“Do whatever he tells you.” For in Him you will live, in Him will you die, and His shall you be forever.  +INJ+

Reformation500 Sermon

Posted on October 31st, 2017

The Five-hundredth Anniversary of the Reformation

When your baby boy bonks his head, what matters? When your husband lies dead, what matters? When you sit with Job on a dung-heap, children gone, possessions gone, sores covering your stinking body, what matters?

Job’s own answer, through a long struggle of pain and torment, was this: “I know that my Redeemer lives, and at the last He shall stand upon the earth. And after my skin has been thus destroyed, yet in my flesh I shall see God.”

The Redeemer is Jesus. Jesus is what matters when you hold tightly to your sick child. Jesus is what matters when the coffin of your father descends into the earth. Jesus is what matters when your own life is in total crisis.

The church on earth has a way of losing focus. The church on earth has a way of losing sight of Jesus. When ethnicity and culture become the identity of a church, that church loses sight of Jesus. When secular politics becomes the identity of a church, that church loses sight of Jesus. When socializing or social actions becomes the identity of a church, that church loses sight of Jesus. A thousand things can rise up to become more important than Jesus in His own church.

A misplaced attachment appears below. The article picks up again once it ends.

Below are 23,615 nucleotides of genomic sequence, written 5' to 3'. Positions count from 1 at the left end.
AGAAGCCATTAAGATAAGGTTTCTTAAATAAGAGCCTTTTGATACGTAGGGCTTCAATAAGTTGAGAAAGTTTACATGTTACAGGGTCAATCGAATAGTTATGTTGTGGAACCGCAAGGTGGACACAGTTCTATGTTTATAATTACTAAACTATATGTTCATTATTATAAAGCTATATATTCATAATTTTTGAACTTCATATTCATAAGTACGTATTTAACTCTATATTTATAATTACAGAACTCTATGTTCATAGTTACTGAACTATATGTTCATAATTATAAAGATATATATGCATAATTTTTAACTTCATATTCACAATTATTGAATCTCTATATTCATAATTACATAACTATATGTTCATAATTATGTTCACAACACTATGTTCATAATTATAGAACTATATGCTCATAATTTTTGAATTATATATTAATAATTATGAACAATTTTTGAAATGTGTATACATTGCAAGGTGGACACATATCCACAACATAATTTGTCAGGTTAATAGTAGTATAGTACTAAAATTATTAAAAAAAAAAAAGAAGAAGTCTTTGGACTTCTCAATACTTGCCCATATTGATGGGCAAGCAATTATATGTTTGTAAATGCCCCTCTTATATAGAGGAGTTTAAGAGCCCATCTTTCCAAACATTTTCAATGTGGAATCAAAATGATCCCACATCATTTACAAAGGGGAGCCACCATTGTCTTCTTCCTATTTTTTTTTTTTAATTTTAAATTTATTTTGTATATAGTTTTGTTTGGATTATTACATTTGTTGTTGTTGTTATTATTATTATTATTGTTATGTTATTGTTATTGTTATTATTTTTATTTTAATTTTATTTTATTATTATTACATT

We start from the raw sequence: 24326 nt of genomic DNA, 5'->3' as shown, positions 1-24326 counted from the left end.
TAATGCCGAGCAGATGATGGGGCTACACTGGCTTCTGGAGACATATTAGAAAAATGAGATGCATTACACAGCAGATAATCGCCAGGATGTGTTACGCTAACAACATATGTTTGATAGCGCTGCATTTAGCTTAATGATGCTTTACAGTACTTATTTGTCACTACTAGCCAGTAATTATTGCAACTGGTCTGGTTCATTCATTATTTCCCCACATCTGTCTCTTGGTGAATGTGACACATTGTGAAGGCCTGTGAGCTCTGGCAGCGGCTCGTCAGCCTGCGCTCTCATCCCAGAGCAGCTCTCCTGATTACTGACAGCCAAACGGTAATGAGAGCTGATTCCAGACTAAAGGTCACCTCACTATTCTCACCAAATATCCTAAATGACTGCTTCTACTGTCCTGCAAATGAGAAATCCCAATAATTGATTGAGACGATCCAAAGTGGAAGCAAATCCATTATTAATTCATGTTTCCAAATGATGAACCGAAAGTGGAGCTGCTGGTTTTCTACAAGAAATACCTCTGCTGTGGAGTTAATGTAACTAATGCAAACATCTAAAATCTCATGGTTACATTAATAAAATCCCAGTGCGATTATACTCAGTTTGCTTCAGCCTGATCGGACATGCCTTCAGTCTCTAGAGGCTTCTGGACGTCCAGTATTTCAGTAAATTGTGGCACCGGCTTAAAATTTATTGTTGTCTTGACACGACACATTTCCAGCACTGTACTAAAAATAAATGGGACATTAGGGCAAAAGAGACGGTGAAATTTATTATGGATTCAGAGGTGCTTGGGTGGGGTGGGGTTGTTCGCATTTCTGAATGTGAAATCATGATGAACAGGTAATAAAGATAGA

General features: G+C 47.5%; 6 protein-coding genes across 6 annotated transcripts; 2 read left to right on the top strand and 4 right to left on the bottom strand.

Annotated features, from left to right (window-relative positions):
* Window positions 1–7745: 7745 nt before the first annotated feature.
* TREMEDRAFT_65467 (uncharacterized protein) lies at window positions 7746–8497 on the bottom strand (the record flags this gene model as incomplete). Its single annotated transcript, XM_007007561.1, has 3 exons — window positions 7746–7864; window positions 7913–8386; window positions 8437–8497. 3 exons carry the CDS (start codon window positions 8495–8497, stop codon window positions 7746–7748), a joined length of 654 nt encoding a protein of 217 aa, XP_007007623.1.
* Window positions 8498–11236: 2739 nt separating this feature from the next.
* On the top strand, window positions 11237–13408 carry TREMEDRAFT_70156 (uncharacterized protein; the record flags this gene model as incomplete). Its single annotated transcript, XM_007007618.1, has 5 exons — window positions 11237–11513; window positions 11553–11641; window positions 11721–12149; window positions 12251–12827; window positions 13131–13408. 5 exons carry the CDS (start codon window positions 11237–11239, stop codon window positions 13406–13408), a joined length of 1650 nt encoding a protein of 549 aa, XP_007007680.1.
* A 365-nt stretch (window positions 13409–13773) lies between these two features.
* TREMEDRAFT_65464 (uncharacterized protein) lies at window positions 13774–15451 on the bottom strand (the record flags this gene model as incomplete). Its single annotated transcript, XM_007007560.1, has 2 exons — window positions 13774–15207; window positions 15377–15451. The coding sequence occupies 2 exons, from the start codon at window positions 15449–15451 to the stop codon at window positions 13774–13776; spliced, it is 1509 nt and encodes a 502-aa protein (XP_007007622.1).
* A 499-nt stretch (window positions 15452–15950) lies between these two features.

In Luther’s day, the church had forgotten how to repent.

In Luther’s day, the church had forgotten how to repent. Money and certain actions defined repentance and earned forgiveness. Repentance was a thing you did, not a change of heart and life. What set the Reformation in motion was this simple statement Luther posted on the door of the Schloßkirch in Wittenberg on Oct. 31, 1517: “When our Lord and Master Jesus Christ said, ‘Repent!’ He willed the entire life of believers to be one of repentance.” That beginning of the 95 Theses generated a repentance movement that could not be stopped. While previous reformers like Jan Hus were tortured and killed, God’s grace saw fit to protect Luther from martyrdom. But we must never make this repentance movement about Luther.